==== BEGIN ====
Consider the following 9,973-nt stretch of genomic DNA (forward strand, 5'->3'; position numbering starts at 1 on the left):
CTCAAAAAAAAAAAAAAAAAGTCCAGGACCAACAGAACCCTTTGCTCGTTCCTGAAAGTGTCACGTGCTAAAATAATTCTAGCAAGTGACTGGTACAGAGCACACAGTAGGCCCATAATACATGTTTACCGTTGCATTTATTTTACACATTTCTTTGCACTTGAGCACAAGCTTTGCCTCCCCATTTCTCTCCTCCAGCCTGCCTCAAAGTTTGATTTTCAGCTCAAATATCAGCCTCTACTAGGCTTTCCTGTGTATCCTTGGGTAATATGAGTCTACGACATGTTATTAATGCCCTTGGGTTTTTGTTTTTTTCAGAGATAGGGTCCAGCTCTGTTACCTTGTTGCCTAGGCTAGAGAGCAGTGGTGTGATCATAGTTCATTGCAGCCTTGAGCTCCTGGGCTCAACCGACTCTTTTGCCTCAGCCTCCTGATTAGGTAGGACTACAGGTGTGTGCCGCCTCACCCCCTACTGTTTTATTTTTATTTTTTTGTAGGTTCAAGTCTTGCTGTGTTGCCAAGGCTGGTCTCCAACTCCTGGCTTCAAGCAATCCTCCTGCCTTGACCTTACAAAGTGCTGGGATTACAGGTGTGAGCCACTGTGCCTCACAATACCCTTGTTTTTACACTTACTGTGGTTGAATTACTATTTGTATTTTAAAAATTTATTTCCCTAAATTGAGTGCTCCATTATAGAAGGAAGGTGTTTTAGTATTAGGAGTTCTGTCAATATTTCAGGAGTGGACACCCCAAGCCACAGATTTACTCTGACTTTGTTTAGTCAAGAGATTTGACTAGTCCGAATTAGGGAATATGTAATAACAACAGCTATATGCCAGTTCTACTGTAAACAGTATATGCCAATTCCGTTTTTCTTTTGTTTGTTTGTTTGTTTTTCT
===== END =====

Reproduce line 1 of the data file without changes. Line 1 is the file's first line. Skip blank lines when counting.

Consider the following 9,973-nt stretch of genomic DNA (forward strand, 5'->3'; position numbering starts at 1 on the left):